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Welcome to the Daily Politics special. Yesterday I was in the


factory where they are making parts for our new London buses. Manchester


tells London where to go away to get off! At last, a well delivered


conference gag. So can Boris pull off being the mayor and a member of


Parliament at the same time? They are considered a plague at the


conference, says Nigel Farage, but some Tory MPs apparently want to be


infected. What conditions of any conservative UKIP deals? The scheme


has its vocal opponents in the Party but what do activists in Manchester


think about High Speed Rail? And living with the enemy - what


happened when Tony Blair's former spin doctor went to Manchester?


All that in the next hour and with us for the duration - fresh from


picking up gongs at the Emmy's in Los Angeles for the American version


picking up gongs at the Emmy's in of "house of cards" - is author,


screenwriter, and former Deputy Chairman of the Conservative Party


Michael Dobbs. Before we move on to events in Manchester, let's turn to


Michael Dobbs. Before we move on to Ed Miliband and an article today in


the Daily Mail about his late father, Ralph. On Saturday the Mail


published an article about Ralph Miliband under the headline "the man


who hated Britain". Today Mr Miliband has been given space to


reply, but in an adjoining comment piece the Mail says it stands by its


original article which it has also reprinted today. Here's what Mr


Miliband had to say earlier. It is perfectly legitimate to talk about


my father's politics but when they said he hated Britain, I will not


put up with that because he loved Britain. He served in the Royal


Navy, he was a refugee who came here, he took great comfort in what


this country offered him and I am was appalled when I read that in the


Daily Mail, and they said he hated Britain, it is a lie. They have


repeated that lie today and gone further, and described my father 's


legacy as evil. The word evil is reserved for particular cases and I


was not able to let that stand and that is why I have spoken out. Ed


Miliband is clearly disturbed and he is right to be, Michael? Yes, it is


probably counter-productive as well, what is the point of accusing Ed


Miliband of effectively being a crypto Marxist and establishing a


sort of idea that he is anything other than the man he is, which is a


man still searching for what he believes in and what he stands for.


To attack a father who is no longer here to defend himself, as David


Cameron said this morning, he would be up in arms if anybody attacked


his late father. I remember the Daily Express and the Daily Mail got


into a furious row with each other when they started attacking each


other's proprietors and they eventually had to call a truce on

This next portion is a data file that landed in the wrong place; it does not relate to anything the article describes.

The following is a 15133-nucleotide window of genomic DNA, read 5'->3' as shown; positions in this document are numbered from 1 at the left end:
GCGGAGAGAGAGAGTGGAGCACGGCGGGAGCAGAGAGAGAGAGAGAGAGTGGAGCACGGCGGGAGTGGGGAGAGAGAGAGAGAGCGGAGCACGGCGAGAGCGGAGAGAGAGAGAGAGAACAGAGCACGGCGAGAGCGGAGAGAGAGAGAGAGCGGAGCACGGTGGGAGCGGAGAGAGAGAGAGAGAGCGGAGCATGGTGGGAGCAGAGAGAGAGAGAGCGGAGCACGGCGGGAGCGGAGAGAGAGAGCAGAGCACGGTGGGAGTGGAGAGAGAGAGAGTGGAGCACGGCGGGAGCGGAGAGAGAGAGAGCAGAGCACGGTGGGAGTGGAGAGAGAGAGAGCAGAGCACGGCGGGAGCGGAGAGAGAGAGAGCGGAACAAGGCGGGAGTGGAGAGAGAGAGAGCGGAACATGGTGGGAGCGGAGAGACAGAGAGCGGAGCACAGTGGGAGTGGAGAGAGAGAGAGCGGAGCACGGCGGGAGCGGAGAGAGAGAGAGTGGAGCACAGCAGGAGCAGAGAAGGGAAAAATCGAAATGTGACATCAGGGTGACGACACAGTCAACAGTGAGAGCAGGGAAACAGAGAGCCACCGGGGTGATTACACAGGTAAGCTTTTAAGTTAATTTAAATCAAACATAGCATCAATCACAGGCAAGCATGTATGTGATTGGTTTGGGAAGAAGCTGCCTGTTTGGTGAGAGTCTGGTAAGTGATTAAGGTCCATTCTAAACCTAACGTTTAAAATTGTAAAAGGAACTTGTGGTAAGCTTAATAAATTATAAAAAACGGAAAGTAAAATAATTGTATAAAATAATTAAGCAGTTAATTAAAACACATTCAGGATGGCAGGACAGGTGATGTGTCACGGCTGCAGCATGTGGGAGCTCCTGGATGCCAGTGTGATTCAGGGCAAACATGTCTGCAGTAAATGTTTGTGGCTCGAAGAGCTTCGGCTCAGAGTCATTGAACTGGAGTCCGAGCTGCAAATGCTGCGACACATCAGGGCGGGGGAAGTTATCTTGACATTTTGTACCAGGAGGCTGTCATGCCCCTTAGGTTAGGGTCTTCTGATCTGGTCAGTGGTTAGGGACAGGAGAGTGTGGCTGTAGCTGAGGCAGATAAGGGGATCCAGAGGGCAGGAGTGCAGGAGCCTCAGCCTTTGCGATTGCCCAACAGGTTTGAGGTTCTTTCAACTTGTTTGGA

the whole thing. I suppose we'll have a few skeletons in our closet


the whole thing. I suppose we'll but to attack a politician might Ed


Miliband because of what his father might have written when he was 17 is


probably not the strongest of arguments. His father was a Marxist,


that has always been known, and was not a great believer in the


Parliamentary system. When then they'll does this now, it is not


attacking his father, it is attacking Ed Miliband. I really do


believe that this sort of stuff should be pushed to one side and


let's concentrate on Ed Miliband's policies. He will not be going for


lunch at the Daily Mail at any time. I'm surprised he reads the Daily


Mail. Other people have done. Let's go to Manchester now, it is time to


get a sense of the mood of the conference. Let's speak to Elizabeth


Rigby, I understand hurricane Boris made landfall last night, what has


been the impact? It is Borismania here as ever. His supporters are


saying he is trying to be loyal to David Cameron and he is setting out


his pitch for a leadership battle but not for a few years. He made a


couple of remarks on stamp duty, made a slight take about helping out


in a subtle way but the Boris show is in town and we love it. When he


says he is loyal, we believe him 100%. We wouldn't doubt that for a


minute, would we? Absolutely, he has no all teary emotive. When he basks


in the glory of standing ovations, he is thinking of no more than doing


a good job as London mayor. His mayoralty runs until 2016 but it is


interesting to hear the Prime Minister talking about it and who


knows where the Boris story will go? What is the Prime Minister up to


here? Boris has ruled out being an MP as long as he is still the mayor


of London. It will still be mayor in 2015, what is the Prime Minister


doing here? What else can the Prime Minister do, if he is asked these


questions, if he appears to say I don't want Boris anywhere near my


Parliamentary party in the Commons, it looks like somehow he sees Boris